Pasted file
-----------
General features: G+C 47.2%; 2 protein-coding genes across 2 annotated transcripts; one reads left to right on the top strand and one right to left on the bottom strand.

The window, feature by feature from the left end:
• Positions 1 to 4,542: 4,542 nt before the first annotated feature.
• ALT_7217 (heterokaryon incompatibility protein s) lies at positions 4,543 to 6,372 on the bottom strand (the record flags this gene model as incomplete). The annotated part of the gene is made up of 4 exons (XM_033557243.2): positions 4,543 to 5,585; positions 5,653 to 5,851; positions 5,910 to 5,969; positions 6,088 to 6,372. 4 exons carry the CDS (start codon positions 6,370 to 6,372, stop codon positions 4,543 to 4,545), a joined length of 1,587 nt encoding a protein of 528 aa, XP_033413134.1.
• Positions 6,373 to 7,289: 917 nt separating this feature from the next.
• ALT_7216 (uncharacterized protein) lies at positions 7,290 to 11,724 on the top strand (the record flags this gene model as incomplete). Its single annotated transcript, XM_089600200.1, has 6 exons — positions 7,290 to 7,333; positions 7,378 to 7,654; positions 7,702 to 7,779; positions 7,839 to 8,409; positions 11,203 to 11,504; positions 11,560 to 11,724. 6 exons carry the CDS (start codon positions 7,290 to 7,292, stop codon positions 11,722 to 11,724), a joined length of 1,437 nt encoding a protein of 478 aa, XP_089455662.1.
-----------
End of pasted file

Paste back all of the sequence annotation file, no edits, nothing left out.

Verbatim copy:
General features: G+C 47.2%; 2 protein-coding genes across 2 annotated transcripts; one reads left to right on the top strand and one right to left on the bottom strand.

The window, feature by feature from the left end:
• Positions 1 to 4,542: 4,542 nt before the first annotated feature.
• ALT_7217 (heterokaryon incompatibility protein s) lies at positions 4,543 to 6,372 on the bottom strand (the record flags this gene model as incomplete). The annotated part of the gene is made up of 4 exons (XM_033557243.2): positions 4,543 to 5,585; positions 5,653 to 5,851; positions 5,910 to 5,969; positions 6,088 to 6,372. 4 exons carry the CDS (start codon positions 6,370 to 6,372, stop codon positions 4,543 to 4,545), a joined length of 1,587 nt encoding a protein of 528 aa, XP_033413134.1.
• Positions 6,373 to 7,289: 917 nt separating this feature from the next.
• ALT_7216 (uncharacterized protein) lies at positions 7,290 to 11,724 on the top strand (the record flags this gene model as incomplete). Its single annotated transcript, XM_089600200.1, has 6 exons — positions 7,290 to 7,333; positions 7,378 to 7,654; positions 7,702 to 7,779; positions 7,839 to 8,409; positions 11,203 to 11,504; positions 11,560 to 11,724. 6 exons carry the CDS (start codon positions 7,290 to 7,292, stop codon positions 11,722 to 11,724), a joined length of 1,437 nt encoding a protein of 478 aa, XP_089455662.1.